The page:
Of course, this episode is best remembered for the scene where Bobby floods the laundry room with soap suds. That happens because Bobby is put in a position where he has to break a rule with good reason. Lesson learned.



Certainly, the Brady most susceptible to entitlement is Marcia. “Every time she turns around they hand her another award!” Jan once said, and it seemed to be true. Still, Marcia maintained a level head through all of her various achievements until she was cast in the lead in her school’s production of “Romeo and Juliet.”

Reluctant at first to accept the part, she rapidly turns into a Fillmore Junior High version of Katherine Heigl. She berates her costars, changes stage direction, and even rewrites Shakespeare to suit her preference. And she plays the diva at home as well, especially when reminded of how she is expected to help Peter clean out the garage: “Do I have to remind you that I am the star of our school play? Juliet wouldn’t do such menial labor.”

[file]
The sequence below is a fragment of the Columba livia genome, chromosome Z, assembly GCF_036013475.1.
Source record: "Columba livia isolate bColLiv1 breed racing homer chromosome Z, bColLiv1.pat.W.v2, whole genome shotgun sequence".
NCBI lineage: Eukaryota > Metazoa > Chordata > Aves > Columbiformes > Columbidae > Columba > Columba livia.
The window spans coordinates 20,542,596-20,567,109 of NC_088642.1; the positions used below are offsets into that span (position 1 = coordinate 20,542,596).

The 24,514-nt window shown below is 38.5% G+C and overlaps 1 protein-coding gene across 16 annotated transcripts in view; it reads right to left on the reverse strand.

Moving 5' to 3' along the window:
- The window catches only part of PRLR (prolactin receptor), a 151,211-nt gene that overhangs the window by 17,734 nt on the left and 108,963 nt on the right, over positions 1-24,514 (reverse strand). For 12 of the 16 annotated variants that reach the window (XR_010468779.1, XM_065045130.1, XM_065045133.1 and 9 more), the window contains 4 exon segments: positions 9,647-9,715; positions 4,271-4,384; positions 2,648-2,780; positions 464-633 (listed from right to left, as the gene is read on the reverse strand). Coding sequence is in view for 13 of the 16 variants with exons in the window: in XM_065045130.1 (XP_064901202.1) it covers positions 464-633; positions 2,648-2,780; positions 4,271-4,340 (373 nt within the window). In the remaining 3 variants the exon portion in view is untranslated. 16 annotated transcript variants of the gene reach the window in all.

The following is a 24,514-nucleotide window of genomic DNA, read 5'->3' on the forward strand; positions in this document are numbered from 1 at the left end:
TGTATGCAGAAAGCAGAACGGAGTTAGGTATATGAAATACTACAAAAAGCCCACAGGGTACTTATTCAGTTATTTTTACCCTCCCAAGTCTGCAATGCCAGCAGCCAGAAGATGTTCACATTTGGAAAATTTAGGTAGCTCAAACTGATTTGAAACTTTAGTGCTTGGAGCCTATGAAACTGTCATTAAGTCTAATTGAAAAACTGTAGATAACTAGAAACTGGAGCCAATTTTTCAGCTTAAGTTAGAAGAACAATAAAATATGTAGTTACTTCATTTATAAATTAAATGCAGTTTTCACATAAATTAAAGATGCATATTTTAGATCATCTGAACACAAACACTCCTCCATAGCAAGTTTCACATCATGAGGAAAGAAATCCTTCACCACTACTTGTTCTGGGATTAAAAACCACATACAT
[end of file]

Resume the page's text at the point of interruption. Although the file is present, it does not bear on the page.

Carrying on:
Result? She gets fired from the play on the day of the performance. That does the trick.

Jan, of course, never amassed the same accolades as her older sister, and frequently suffered from low self-esteem as a result. But in “Miss Popularity” she finally does something right, and still manages to screw it up. Nominated for “Most Popular Girl,” she wins the title by making campaign promises she has no intention of keeping: “The election’s over now, and I won. That’s the important thing.” 

Spoken like a true politician.

In the first draft of her victory speech, she accepts the title by acknowledging how this honor confirms she has more “charm and personality” than any other girl in school.

“We’ve got five other kids – can we put her up for adoption?” Peter asks.